Developing Research and Extension Skills of Students in Integrated Agronomic Systems
Interest has grown in use of cover crops and annual forages in integrated agronomic systems to increase forage for grazing livestock and improve other ecosystem services. Yet, much remains unknown about management of such systems and their impacts on corn/soybean yields, forage production, and soil and environmental quality. Thus, developing student skills in conducting research, communicating findings, and educating crop and livestock producers in this emerging area of agriculture is a priority. This project supported by a grant from the USDA-NIFA Food, Agriculture, Natural Resources and Human Sciences Education and Literacy Initiative to the University of Nebraska-Lincoln provided a unique opportunity for nine undergraduate students to work directly with research and extension faculty mentors knowledgeable on corn/soybean cropping systems, cover crop/crop residue management, pasture ecology, and soil management. Research objectives were to: 1) measure effects of cover crops on corn and soybean growth and development; 2) evaluate success of annual forage crop establishment in integrated agronomic systems; and 3) measure impacts of conservation tillage systems and cover crops on key soil ecosystem services. The intent of this symposium is to provide an opportunity for undergraduate students participating in this fellowship program to present their research at the annual meetings, interact with and develop networks with other students, government scientists, industry leaders, and faculty from other universities, and facilitate matriculation of students to graduate school in an agronomy, crop science, or soil science research area.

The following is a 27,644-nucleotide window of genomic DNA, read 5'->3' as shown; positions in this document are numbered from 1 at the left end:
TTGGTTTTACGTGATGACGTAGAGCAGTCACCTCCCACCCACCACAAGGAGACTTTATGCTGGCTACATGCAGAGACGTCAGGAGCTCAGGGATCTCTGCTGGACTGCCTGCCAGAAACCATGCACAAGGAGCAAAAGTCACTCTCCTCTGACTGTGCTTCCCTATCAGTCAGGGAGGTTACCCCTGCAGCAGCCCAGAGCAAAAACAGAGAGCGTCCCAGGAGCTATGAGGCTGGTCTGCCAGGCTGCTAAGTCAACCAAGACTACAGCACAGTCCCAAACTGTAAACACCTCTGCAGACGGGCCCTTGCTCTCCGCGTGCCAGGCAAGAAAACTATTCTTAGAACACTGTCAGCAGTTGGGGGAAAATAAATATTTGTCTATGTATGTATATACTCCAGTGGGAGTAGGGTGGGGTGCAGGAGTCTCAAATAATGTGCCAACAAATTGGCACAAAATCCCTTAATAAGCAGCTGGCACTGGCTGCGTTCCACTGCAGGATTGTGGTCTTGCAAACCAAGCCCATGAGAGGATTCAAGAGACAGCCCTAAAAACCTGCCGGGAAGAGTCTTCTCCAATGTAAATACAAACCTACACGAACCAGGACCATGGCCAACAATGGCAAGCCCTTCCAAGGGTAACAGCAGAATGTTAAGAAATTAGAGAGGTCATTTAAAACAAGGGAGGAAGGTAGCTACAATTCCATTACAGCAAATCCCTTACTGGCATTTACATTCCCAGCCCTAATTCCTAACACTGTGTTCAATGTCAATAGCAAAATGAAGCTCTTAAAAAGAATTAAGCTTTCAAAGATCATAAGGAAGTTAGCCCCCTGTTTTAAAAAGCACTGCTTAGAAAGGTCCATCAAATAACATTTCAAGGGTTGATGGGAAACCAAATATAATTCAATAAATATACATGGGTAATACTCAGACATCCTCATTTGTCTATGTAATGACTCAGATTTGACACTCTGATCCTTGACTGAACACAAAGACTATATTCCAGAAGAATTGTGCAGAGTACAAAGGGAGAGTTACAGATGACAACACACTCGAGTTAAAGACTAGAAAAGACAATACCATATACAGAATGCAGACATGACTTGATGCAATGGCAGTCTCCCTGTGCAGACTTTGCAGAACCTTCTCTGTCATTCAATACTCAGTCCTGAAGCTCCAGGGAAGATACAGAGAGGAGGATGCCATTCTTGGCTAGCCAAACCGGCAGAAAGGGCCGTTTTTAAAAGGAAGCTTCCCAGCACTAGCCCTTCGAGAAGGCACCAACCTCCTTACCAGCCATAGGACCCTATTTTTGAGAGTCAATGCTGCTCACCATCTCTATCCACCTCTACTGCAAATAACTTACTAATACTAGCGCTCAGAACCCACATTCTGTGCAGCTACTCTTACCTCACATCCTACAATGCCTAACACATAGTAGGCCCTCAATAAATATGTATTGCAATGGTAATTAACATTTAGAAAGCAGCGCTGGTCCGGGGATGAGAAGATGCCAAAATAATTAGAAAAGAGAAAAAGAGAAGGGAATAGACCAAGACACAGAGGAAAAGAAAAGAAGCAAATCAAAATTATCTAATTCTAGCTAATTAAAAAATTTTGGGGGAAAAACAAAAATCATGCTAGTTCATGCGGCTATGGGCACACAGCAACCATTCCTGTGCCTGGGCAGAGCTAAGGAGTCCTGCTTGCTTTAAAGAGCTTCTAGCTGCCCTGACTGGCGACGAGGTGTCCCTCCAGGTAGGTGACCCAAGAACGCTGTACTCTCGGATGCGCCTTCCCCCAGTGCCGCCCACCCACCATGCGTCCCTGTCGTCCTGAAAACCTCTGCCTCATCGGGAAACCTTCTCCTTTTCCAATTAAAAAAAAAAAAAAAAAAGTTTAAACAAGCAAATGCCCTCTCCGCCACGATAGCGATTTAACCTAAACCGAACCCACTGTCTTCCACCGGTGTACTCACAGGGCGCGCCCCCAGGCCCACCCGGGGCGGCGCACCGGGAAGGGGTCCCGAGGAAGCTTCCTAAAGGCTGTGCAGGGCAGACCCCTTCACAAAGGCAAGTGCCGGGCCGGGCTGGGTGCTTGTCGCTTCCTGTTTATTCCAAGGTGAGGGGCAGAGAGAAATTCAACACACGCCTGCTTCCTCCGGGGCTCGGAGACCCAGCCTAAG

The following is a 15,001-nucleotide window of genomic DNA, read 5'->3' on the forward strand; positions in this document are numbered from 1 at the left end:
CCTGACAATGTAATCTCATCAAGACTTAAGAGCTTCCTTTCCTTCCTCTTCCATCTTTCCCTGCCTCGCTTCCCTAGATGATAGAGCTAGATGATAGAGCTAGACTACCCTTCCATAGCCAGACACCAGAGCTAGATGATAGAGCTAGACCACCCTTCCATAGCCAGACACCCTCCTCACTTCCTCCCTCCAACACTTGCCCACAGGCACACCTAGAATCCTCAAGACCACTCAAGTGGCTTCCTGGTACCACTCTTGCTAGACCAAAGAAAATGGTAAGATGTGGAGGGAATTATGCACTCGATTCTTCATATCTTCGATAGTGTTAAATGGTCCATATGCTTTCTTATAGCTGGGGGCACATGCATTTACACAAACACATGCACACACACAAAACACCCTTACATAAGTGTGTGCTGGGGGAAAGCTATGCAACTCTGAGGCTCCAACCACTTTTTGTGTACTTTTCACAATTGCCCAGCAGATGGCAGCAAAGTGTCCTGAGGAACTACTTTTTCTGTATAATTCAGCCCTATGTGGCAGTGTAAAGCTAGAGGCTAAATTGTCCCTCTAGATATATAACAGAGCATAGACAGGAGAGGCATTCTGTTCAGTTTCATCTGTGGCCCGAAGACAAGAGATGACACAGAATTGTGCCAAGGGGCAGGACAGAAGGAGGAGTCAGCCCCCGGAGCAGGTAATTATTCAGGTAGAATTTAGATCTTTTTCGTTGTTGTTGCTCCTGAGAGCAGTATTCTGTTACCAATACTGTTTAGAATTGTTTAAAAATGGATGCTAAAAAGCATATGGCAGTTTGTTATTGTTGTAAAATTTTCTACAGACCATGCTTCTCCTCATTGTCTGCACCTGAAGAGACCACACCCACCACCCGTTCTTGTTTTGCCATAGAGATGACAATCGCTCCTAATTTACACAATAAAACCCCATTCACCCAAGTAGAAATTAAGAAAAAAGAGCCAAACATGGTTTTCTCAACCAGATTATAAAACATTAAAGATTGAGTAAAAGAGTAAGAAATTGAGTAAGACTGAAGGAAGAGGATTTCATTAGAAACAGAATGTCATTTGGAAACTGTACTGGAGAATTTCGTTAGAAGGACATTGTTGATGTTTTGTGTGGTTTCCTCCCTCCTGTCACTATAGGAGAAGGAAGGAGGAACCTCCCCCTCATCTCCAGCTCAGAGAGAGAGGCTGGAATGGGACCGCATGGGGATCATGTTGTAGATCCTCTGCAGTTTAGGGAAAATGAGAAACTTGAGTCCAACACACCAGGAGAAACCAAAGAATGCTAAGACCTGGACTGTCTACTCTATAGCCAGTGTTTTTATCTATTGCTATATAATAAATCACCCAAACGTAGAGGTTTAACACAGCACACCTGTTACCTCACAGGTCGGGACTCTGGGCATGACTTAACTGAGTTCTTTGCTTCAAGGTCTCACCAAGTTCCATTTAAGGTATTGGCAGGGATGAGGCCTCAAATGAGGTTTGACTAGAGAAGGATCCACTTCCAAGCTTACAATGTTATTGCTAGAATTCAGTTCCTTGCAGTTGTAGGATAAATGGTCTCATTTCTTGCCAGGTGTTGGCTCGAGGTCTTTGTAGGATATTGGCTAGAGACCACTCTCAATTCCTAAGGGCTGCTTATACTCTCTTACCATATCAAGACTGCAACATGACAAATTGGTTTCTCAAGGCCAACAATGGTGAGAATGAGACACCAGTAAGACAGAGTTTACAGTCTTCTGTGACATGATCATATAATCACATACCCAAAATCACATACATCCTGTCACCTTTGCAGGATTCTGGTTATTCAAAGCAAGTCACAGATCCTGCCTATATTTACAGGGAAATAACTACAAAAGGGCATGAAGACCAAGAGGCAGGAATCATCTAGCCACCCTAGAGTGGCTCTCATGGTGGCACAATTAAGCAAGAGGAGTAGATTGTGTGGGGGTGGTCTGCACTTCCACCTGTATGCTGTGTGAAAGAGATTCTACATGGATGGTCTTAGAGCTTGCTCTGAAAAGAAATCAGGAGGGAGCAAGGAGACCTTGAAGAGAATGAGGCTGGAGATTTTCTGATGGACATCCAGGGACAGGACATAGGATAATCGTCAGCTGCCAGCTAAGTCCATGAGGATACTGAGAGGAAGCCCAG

C03 Crop Ecology, Management and Quality
C06 Forage and Grazinglands
SSSA Division: Soil and Water Management and Conservation
Monday, November 7, 2016: 4:00 PM-6:00 PM
Phoenix Convention Center North, Exhibit Hall CDE
John A. Guretzky